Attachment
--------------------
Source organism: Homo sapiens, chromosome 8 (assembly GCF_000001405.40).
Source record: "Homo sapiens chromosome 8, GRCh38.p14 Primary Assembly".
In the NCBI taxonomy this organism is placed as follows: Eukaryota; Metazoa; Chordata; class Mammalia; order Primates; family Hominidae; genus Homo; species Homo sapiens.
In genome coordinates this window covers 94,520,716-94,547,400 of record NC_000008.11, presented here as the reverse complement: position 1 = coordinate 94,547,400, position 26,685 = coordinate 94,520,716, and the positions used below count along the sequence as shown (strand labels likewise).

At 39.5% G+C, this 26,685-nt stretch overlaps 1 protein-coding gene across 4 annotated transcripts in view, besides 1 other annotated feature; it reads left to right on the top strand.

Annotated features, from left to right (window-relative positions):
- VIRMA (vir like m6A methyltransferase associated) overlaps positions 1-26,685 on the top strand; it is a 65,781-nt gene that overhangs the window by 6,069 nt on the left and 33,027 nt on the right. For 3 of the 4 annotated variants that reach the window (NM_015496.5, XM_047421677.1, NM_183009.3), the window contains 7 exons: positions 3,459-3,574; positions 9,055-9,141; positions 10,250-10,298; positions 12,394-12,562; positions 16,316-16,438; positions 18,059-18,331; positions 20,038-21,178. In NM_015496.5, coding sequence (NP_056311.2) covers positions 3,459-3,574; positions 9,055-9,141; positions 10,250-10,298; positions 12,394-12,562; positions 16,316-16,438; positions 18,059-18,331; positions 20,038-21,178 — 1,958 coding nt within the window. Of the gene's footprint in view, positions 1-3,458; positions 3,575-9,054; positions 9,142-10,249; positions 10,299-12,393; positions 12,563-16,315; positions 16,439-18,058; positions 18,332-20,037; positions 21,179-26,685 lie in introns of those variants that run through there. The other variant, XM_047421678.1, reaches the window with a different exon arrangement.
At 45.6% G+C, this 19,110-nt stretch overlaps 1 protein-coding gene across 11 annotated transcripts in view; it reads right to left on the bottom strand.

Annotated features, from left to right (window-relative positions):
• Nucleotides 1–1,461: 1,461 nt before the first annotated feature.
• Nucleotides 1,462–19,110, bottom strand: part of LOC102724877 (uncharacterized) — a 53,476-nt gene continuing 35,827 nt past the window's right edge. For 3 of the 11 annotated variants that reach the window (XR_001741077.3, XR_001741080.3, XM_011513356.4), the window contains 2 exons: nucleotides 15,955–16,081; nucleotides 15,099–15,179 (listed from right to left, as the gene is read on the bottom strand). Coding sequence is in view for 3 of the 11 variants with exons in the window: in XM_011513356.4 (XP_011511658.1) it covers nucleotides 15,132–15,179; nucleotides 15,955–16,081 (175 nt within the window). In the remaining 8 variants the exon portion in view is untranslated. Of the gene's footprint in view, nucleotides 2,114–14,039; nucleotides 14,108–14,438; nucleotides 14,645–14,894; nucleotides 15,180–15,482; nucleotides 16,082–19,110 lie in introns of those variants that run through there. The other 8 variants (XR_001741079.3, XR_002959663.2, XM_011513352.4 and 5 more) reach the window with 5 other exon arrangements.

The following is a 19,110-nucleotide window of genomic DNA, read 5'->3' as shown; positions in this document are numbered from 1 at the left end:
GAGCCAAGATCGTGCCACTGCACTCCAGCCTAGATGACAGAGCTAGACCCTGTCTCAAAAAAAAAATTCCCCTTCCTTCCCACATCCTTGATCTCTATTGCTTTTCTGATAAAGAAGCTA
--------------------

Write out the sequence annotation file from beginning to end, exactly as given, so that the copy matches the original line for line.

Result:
Source organism: Homo sapiens, chromosome 8 (assembly GCF_000001405.40).
Source record: "Homo sapiens chromosome 8, GRCh38.p14 Primary Assembly".
In the NCBI taxonomy this organism is placed as follows: Eukaryota; Metazoa; Chordata; class Mammalia; order Primates; family Hominidae; genus Homo; species Homo sapiens.
In genome coordinates this window covers 94,520,716-94,547,400 of record NC_000008.11, presented here as the reverse complement: position 1 = coordinate 94,547,400, position 26,685 = coordinate 94,520,716, and the positions used below count along the sequence as shown (strand labels likewise).

At 39.5% G+C, this 26,685-nt stretch overlaps 1 protein-coding gene across 4 annotated transcripts in view, besides 1 other annotated feature; it reads left to right on the top strand.

Annotated features, from left to right (window-relative positions):
- VIRMA (vir like m6A methyltransferase associated) overlaps positions 1-26,685 on the top strand; it is a 65,781-nt gene that overhangs the window by 6,069 nt on the left and 33,027 nt on the right. For 3 of the 4 annotated variants that reach the window (NM_015496.5, XM_047421677.1, NM_183009.3), the window contains 7 exons: positions 3,459-3,574; positions 9,055-9,141; positions 10,250-10,298; positions 12,394-12,562; positions 16,316-16,438; positions 18,059-18,331; positions 20,038-21,178. In NM_015496.5, coding sequence (NP_056311.2) covers positions 3,459-3,574; positions 9,055-9,141; positions 10,250-10,298; positions 12,394-12,562; positions 16,316-16,438; positions 18,059-18,331; positions 20,038-21,178 — 1,958 coding nt within the window. Of the gene's footprint in view, positions 1-3,458; positions 3,575-9,054; positions 9,142-10,249; positions 10,299-12,393; positions 12,563-16,315; positions 16,439-18,058; positions 18,332-20,037; positions 21,179-26,685 lie in introns of those variants that run through there. The other variant, XM_047421678.1, reaches the window with a different exon arrangement.
At 45.6% G+C, this 19,110-nt stretch overlaps 1 protein-coding gene across 11 annotated transcripts in view; it reads right to left on the bottom strand.

Annotated features, from left to right (window-relative positions):
• Nucleotides 1–1,461: 1,461 nt before the first annotated feature.
• Nucleotides 1,462–19,110, bottom strand: part of LOC102724877 (uncharacterized) — a 53,476-nt gene continuing 35,827 nt past the window's right edge. For 3 of the 11 annotated variants that reach the window (XR_001741077.3, XR_001741080.3, XM_011513356.4), the window contains 2 exons: nucleotides 15,955–16,081; nucleotides 15,099–15,179 (listed from right to left, as the gene is read on the bottom strand). Coding sequence is in view for 3 of the 11 variants with exons in the window: in XM_011513356.4 (XP_011511658.1) it covers nucleotides 15,132–15,179; nucleotides 15,955–16,081 (175 nt within the window). In the remaining 8 variants the exon portion in view is untranslated. Of the gene's footprint in view, nucleotides 2,114–14,039; nucleotides 14,108–14,438; nucleotides 14,645–14,894; nucleotides 15,180–15,482; nucleotides 16,082–19,110 lie in introns of those variants that run through there. The other 8 variants (XR_001741079.3, XR_002959663.2, XM_011513352.4 and 5 more) reach the window with 5 other exon arrangements.

The following is a 19,110-nucleotide window of genomic DNA, read 5'->3' as shown; positions in this document are numbered from 1 at the left end:
GAGCCAAGATCGTGCCACTGCACTCCAGCCTAGATGACAGAGCTAGACCCTGTCTCAAAAAAAAAATTCCCCTTCCTTCCCACATCCTTGATCTCTATTGCTTTTCTGATAAAGAAGCTA